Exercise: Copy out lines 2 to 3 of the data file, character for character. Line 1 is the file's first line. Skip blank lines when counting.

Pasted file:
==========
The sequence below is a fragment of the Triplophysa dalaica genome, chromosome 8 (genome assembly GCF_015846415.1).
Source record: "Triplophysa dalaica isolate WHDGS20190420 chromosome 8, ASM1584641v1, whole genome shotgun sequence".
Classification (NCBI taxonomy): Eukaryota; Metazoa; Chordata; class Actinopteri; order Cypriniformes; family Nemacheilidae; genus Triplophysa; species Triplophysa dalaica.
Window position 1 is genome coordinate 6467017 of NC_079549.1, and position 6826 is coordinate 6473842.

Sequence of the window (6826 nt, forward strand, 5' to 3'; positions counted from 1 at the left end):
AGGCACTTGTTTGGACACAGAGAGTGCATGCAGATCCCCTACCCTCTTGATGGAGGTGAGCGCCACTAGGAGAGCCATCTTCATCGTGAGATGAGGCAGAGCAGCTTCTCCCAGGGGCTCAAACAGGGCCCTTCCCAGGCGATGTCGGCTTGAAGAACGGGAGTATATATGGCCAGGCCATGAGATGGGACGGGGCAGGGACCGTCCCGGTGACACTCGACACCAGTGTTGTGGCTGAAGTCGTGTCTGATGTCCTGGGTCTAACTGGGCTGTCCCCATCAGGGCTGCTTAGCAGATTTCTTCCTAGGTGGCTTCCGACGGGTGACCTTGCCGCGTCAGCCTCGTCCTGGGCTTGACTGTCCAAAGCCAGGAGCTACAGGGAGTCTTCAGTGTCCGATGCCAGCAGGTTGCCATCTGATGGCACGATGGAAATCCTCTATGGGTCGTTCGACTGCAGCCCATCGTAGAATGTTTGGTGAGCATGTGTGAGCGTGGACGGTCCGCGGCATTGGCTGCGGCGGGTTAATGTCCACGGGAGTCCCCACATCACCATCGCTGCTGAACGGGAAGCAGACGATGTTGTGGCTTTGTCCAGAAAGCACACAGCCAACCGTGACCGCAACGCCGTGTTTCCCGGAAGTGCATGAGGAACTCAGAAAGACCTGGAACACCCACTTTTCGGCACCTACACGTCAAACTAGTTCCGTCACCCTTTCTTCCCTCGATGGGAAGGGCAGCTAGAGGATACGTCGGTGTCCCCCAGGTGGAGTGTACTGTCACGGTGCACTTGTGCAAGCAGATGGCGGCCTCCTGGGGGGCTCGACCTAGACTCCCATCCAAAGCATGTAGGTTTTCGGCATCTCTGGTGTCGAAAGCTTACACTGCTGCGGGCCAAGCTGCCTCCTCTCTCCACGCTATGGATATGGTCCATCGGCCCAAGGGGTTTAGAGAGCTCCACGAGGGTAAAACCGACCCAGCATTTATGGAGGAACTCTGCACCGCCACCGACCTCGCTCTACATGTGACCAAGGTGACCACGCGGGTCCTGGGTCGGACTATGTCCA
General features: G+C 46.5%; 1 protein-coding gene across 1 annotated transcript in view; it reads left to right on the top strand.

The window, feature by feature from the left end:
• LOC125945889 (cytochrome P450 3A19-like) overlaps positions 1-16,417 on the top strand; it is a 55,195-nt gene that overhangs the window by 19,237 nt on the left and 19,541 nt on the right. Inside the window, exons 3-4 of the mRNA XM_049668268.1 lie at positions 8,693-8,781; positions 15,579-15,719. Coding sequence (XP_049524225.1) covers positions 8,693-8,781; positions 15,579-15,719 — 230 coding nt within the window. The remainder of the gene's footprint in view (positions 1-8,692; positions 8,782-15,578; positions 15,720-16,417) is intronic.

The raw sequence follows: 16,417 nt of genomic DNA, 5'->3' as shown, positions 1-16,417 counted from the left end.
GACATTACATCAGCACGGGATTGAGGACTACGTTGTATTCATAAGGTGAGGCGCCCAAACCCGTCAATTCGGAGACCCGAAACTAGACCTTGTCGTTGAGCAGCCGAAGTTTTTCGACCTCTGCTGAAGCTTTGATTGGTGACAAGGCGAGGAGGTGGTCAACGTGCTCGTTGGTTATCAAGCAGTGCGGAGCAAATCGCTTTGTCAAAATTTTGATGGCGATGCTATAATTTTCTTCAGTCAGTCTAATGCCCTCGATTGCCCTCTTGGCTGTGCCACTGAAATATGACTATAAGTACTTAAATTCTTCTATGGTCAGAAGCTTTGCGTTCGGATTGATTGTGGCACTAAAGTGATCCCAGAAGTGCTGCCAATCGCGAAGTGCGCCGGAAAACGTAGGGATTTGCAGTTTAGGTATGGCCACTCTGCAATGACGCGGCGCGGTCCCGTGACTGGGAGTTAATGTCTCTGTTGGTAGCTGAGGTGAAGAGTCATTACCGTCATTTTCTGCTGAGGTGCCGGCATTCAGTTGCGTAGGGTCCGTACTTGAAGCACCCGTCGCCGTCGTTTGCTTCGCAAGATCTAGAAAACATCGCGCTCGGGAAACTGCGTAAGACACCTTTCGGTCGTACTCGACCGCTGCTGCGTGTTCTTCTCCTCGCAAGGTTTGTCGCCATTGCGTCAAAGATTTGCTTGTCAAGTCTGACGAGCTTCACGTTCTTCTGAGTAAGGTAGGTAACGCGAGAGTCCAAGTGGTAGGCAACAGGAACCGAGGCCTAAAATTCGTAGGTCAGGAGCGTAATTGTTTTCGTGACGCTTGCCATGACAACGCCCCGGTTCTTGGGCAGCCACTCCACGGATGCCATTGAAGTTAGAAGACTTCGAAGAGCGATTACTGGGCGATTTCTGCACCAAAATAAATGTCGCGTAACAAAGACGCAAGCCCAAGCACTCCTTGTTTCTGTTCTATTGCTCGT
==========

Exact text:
Source record: "Triplophysa dalaica isolate WHDGS20190420 chromosome 8, ASM1584641v1, whole genome shotgun sequence".
Classification (NCBI taxonomy): Eukaryota; Metazoa; Chordata; class Actinopteri; order Cypriniformes; family Nemacheilidae; genus Triplophysa; species Triplophysa dalaica.